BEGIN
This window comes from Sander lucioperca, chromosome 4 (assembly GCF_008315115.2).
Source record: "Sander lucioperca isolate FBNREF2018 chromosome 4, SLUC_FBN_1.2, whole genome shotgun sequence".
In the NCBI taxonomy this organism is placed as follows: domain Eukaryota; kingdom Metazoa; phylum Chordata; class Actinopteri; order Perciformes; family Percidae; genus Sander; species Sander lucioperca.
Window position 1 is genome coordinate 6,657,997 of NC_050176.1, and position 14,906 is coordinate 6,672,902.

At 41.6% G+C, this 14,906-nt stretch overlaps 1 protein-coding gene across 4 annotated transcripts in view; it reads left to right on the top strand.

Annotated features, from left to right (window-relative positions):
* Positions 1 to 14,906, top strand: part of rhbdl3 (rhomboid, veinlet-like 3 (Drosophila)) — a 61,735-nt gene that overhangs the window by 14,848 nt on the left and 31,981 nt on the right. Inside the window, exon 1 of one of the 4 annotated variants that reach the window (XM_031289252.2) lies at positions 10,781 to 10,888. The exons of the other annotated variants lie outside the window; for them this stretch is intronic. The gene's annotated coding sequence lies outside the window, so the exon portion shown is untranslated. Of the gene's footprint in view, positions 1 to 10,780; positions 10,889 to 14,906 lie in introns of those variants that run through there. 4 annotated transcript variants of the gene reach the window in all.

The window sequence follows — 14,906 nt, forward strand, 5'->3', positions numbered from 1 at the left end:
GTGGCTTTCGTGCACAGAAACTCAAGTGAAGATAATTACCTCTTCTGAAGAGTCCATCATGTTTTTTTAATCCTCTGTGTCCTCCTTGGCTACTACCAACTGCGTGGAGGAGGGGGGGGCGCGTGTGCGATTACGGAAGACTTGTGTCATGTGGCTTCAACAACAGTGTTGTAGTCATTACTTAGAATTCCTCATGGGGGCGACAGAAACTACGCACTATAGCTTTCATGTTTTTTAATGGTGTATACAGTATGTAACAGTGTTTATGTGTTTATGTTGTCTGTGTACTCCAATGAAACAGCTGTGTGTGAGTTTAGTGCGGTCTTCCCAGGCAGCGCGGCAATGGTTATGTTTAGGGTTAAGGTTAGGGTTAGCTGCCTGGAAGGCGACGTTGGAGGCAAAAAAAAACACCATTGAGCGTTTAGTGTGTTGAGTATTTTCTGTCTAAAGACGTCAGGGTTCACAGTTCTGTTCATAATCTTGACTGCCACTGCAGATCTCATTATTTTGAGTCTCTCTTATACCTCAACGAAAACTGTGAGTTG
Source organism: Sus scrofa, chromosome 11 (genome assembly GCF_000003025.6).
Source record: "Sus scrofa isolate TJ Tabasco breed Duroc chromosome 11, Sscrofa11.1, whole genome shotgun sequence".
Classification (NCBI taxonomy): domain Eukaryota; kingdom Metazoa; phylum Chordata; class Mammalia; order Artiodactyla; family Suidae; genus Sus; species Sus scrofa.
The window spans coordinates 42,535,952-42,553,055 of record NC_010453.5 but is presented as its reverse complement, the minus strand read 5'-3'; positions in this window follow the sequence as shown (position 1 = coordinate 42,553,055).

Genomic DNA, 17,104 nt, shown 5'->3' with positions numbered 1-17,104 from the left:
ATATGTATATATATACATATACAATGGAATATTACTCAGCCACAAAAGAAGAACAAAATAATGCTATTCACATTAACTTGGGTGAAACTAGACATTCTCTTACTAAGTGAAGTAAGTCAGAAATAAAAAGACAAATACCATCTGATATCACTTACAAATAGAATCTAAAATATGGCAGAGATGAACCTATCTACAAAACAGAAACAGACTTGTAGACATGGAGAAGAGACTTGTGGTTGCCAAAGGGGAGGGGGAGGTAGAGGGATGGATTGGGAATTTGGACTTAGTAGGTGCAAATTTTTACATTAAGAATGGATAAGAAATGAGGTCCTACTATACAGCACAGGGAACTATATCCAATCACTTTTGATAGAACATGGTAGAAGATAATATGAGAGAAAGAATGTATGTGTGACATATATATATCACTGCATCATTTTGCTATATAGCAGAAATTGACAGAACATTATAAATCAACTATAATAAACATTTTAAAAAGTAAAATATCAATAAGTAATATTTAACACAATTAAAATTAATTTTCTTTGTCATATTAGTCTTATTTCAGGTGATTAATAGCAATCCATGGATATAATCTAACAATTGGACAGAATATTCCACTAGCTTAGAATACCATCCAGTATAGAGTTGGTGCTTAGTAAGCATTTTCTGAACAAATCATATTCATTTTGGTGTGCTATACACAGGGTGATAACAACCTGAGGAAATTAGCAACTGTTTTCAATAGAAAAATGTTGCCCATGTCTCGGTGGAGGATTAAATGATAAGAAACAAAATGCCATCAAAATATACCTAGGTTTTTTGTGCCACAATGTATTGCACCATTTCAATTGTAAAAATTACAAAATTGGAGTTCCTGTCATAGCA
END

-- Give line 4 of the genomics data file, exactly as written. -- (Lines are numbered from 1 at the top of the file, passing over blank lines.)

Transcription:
Window position 1 is genome coordinate 6,657,997 of NC_050176.1, and position 14,906 is coordinate 6,672,902.